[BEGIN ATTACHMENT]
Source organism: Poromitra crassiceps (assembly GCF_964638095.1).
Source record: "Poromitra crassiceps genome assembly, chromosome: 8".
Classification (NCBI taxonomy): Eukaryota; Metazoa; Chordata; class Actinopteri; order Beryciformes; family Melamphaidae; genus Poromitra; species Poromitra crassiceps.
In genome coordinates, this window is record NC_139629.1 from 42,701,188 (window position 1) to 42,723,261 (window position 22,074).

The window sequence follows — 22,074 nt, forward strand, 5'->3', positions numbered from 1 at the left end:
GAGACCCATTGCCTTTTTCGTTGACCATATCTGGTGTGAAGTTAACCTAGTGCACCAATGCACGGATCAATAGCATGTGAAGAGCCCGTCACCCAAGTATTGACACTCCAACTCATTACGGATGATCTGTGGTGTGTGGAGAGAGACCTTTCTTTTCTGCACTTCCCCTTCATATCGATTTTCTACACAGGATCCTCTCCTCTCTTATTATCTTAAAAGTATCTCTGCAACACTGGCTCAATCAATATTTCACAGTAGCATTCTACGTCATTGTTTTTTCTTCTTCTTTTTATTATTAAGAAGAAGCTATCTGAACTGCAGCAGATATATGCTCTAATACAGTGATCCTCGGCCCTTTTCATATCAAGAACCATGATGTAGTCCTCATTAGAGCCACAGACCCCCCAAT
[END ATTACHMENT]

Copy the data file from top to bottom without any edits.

Source organism: Poromitra crassiceps (assembly GCF_964638095.1).
Source record: "Poromitra crassiceps genome assembly, chromosome: 8".
Classification (NCBI taxonomy): Eukaryota; Metazoa; Chordata; class Actinopteri; order Beryciformes; family Melamphaidae; genus Poromitra; species Poromitra crassiceps.
In genome coordinates, this window is record NC_139629.1 from 42,701,188 (window position 1) to 42,723,261 (window position 22,074).

The window sequence follows — 22,074 nt, forward strand, 5'->3', positions numbered from 1 at the left end:
GAGACCCATTGCCTTTTTCGTTGACCATATCTGGTGTGAAGTTAACCTAGTGCACCAATGCACGGATCAATAGCATGTGAAGAGCCCGTCACCCAAGTATTGACACTCCAACTCATTACGGATGATCTGTGGTGTGTGGAGAGAGACCTTTCTTTTCTGCACTTCCCCTTCATATCGATTTTCTACACAGGATCCTCTCCTCTCTTATTATCTTAAAAGTATCTCTGCAACACTGGCTCAATCAATATTTCACAGTAGCATTCTACGTCATTGTTTTTTCTTCTTCTTTTTATTATTAAGAAGAAGCTATCTGAACTGCAGCAGATATATGCTCTAATACAGTGATCCTCGGCCCTTTTCATATCAAGAACCATGATGTAGTCCTCATTAGAGCCACAGACCCCCCAAT